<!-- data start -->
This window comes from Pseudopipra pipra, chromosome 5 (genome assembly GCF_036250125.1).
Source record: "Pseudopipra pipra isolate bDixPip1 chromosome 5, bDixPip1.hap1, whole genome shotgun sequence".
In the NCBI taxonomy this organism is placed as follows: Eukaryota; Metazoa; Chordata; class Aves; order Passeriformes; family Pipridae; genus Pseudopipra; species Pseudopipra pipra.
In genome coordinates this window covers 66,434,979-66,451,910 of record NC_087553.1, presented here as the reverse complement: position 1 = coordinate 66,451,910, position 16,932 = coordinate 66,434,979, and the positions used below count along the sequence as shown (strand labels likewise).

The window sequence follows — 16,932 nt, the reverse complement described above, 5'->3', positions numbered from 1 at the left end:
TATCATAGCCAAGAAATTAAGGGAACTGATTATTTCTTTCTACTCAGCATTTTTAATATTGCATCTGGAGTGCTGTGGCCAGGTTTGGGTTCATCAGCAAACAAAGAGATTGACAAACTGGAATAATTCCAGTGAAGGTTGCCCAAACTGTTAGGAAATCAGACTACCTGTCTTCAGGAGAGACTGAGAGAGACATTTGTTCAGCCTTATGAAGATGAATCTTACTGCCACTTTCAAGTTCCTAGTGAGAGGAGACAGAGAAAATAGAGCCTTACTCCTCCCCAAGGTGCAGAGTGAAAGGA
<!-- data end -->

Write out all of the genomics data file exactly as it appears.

This window comes from Pseudopipra pipra, chromosome 5 (genome assembly GCF_036250125.1).
Source record: "Pseudopipra pipra isolate bDixPip1 chromosome 5, bDixPip1.hap1, whole genome shotgun sequence".
In the NCBI taxonomy this organism is placed as follows: Eukaryota; Metazoa; Chordata; class Aves; order Passeriformes; family Pipridae; genus Pseudopipra; species Pseudopipra pipra.
In genome coordinates this window covers 66,434,979-66,451,910 of record NC_087553.1, presented here as the reverse complement: position 1 = coordinate 66,451,910, position 16,932 = coordinate 66,434,979, and the positions used below count along the sequence as shown (strand labels likewise).

The window sequence follows — 16,932 nt, the reverse complement described above, 5'->3', positions numbered from 1 at the left end:
TATCATAGCCAAGAAATTAAGGGAACTGATTATTTCTTTCTACTCAGCATTTTTAATATTGCATCTGGAGTGCTGTGGCCAGGTTTGGGTTCATCAGCAAACAAAGAGATTGACAAACTGGAATAATTCCAGTGAAGGTTGCCCAAACTGTTAGGAAATCAGACTACCTGTCTTCAGGAGAGACTGAGAGAGACATTTGTTCAGCCTTATGAAGATGAATCTTACTGCCACTTTCAAGTTCCTAGTGAGAGGAGACAGAGAAAATAGAGCCTTACTCCTCCCCAAGGTGCAGAGTGAAAGGA